3 Armenians in Bomb Plot Receive Sentences
Three Armenians convicted of plotting to bomb a Turkish diplomat’s office were sentenced to terms of four to six years in federal prison camps Friday by a Los Angeles federal judge, who said she believed that they were “basically of good character” and not likely to engage in future terrorist acts.
The sentences were imposed by U.S. District Judge Mariana R. Pfaelzer, despite an appeal by U.S. Atty. Robert C. Bonner that the convicted conspirators be sent to prison for up to 25 years as a warning that the United States will not be lenient on terrorist activity.
Rejecting the government’s proposed sentences as “too harsh,” Pfaelzer expressed her agreement with defense contentions that the actions of the defendants were the result of years of hostility between Armenians and Turks, focused around the Armenian genocide in the early 1900s, in which 1 1/2 million Armenians were killed.
“The case involves a really terrible tragedy,” Pfaelzer said. “I have no doubt the defendants are basically of good character and unlikely to repeat the acts. Nonetheless, it (the bombing) was methodically planned. It was not amateurish. I must incarcerate the defendants.”
Specifying that the three convicted Armenians be sentenced to federal prison camps in California, instead of federal prisons, Pfaelzer sentenced Viken Hovsepian, 24, of Santa Monica, the accused ringleader of the group, to a six- year term. She ordered a five-year sentence for Karnig Sarkissian, 31, of Anaheim and a four-year term for Steven Dadaian, 22, of Canoga Park.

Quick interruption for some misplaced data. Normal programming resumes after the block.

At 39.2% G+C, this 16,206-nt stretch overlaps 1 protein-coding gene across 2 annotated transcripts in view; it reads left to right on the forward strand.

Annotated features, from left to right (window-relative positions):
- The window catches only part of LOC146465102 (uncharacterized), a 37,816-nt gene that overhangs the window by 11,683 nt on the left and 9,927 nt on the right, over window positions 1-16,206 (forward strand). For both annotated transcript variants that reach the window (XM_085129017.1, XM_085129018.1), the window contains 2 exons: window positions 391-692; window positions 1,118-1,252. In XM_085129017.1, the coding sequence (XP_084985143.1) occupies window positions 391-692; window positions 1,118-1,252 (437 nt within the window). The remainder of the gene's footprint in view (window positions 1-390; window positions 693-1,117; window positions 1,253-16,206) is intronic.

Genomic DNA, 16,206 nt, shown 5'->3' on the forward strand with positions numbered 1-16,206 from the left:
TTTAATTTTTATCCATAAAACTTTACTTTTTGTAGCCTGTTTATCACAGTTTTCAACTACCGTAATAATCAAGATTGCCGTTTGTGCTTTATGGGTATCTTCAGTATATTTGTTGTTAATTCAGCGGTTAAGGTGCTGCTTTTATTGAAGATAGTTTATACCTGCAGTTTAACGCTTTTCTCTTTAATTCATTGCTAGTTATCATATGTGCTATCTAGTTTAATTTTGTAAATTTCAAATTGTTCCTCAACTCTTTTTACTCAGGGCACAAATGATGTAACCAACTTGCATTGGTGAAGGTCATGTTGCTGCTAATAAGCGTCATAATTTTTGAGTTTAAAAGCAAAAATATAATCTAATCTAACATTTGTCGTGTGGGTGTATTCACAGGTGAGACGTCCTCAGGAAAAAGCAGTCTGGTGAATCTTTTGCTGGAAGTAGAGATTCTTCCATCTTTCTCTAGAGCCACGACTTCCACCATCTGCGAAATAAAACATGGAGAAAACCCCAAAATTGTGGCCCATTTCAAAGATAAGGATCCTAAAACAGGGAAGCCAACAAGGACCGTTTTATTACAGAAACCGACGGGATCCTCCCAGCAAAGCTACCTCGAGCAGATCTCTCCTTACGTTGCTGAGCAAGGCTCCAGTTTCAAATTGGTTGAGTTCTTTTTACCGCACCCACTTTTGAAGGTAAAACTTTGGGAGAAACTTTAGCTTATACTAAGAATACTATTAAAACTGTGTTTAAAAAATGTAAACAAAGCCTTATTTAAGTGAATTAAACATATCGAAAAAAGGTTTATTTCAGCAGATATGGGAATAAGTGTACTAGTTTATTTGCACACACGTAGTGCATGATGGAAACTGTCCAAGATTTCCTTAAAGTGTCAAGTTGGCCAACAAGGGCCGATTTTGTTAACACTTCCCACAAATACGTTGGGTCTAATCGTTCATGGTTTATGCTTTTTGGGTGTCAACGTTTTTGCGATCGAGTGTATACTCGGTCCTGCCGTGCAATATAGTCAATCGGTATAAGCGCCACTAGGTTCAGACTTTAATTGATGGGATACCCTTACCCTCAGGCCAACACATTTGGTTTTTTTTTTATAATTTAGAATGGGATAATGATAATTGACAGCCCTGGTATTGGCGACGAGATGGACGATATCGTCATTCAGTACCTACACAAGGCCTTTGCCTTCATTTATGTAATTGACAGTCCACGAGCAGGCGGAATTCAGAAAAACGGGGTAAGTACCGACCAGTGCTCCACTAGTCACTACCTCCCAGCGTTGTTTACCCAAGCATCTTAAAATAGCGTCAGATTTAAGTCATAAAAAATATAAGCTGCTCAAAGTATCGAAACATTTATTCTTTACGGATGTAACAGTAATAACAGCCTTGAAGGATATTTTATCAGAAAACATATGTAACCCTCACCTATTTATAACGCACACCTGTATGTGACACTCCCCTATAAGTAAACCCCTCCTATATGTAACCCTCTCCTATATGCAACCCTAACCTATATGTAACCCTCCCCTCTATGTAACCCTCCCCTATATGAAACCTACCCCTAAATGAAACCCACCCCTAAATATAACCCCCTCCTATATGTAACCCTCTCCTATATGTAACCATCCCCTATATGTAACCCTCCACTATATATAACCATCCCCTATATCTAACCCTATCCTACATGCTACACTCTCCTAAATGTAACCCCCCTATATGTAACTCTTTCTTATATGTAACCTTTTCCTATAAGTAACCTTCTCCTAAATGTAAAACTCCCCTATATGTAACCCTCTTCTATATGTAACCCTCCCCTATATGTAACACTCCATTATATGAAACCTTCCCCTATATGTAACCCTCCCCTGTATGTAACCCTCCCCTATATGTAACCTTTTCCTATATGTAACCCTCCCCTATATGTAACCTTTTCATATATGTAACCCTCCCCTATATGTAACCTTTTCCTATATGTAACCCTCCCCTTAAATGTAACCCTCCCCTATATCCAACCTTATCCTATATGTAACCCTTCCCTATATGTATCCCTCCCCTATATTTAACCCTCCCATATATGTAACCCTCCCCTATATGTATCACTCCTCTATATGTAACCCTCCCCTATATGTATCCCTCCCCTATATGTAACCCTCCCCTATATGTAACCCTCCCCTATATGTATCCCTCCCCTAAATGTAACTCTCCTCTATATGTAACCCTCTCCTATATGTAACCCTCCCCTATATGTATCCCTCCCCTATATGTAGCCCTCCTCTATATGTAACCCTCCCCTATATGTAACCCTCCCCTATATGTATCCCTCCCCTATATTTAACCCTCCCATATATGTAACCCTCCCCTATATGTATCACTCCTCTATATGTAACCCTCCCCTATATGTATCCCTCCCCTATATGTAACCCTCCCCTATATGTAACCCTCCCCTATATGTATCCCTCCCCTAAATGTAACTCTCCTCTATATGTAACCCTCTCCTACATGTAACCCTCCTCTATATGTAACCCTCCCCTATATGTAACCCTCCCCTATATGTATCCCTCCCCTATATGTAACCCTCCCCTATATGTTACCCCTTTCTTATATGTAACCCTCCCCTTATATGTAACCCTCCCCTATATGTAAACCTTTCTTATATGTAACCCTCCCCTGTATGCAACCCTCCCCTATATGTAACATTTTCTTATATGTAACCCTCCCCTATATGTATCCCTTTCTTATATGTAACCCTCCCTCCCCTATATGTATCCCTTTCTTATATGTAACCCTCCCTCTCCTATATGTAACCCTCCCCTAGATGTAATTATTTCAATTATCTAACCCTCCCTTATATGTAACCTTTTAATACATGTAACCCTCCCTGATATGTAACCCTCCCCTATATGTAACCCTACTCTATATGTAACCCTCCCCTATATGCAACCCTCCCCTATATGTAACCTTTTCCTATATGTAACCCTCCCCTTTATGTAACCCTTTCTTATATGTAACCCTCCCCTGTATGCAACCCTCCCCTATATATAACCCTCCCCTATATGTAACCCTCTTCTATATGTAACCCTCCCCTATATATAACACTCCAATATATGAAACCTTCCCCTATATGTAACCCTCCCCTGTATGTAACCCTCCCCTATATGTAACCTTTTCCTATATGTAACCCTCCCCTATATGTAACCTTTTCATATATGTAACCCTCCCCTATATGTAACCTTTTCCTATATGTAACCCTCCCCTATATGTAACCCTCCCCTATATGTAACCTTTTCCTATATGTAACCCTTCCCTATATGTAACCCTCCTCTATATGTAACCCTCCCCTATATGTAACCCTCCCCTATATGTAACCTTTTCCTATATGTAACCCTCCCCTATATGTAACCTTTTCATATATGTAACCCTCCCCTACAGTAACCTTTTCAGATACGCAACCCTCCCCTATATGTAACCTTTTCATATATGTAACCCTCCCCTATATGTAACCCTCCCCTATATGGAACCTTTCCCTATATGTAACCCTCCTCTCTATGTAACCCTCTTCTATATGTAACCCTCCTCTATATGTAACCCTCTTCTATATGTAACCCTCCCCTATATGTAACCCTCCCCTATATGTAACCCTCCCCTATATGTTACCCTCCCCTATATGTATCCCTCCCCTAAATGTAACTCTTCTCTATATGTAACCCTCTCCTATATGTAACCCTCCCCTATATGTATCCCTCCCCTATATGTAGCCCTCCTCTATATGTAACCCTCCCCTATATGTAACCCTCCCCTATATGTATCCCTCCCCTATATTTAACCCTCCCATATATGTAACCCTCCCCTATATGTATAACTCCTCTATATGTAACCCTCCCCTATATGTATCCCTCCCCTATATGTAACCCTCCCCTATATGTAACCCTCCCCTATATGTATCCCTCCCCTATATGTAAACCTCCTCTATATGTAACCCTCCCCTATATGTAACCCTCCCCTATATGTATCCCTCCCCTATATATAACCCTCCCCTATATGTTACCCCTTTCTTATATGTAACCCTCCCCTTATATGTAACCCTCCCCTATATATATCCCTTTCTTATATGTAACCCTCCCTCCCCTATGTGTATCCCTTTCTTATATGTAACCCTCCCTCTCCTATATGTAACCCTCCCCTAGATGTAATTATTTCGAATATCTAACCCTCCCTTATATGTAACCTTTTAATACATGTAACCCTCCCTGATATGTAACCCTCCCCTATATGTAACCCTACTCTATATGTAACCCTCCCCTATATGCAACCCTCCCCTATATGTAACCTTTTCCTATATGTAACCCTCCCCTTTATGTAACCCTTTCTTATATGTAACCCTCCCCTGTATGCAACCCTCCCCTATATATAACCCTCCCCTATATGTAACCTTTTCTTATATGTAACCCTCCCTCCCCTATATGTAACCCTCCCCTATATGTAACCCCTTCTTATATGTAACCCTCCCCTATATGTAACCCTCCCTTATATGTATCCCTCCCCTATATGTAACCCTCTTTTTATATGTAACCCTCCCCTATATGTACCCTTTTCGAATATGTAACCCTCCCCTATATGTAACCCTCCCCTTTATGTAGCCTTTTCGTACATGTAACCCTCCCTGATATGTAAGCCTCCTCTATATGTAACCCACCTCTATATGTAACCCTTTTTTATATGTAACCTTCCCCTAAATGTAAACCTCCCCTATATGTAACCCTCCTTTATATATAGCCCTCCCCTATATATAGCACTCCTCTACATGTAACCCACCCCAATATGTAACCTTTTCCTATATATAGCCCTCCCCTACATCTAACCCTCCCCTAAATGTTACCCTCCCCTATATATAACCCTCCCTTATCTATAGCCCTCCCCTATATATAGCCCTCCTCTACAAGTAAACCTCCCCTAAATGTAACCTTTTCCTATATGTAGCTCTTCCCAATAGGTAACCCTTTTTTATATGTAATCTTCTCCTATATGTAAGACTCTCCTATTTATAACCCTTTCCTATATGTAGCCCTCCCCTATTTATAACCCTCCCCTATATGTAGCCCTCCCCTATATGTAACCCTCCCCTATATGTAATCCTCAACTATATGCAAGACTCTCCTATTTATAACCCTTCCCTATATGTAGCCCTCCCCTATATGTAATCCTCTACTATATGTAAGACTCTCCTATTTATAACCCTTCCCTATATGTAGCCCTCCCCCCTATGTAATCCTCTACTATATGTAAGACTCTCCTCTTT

A fourth defendant previously convicted in the bombing plot, Viken Yacoubian, 21, of Glendale, was granted an evidentiary hearing for a possible new trial after his defense attorney, Michael Lightfoot, argued that a government psychiatrist had not considered all available evidence in deciding that Yacoubian did not have a mental disorder during his involvement in the conspiracy.
Terree A. Bowers and Robert A. Pallemon, the assistant U.S. attorneys who prosecuted the case, had asked for tough sentences for all four defendants.
“There can be no question but that their bombing plot was a terrorist action, the defendants’ feeble protestations to the contrary notwithstanding,” they wrote in a pre-sentencing memo to the judge.
Across State Lines
The Armenians were found guilty by Pfaelzer last Oct. 9 of transporting explosives across state lines in a 1982 plot to blow up the Turkish consul general’s office in Philadelphia.
Pfaelzer said then that she was “impressed” with the backgrounds of the accused terrorists and indicated that she would give serious consideration to their pasts in determining their sentences.
The four Armenians were originally accused with Dikran Sarkis Berberian, 29, of Glendale of conspiring to transport five sticks of dynamite from Los Angeles to Philadelphia.
Berberian’s case was separated from the other defendants because of differences in defense strategy. His trial is pending before Chief U.S. District Judge Manuel L. Real.
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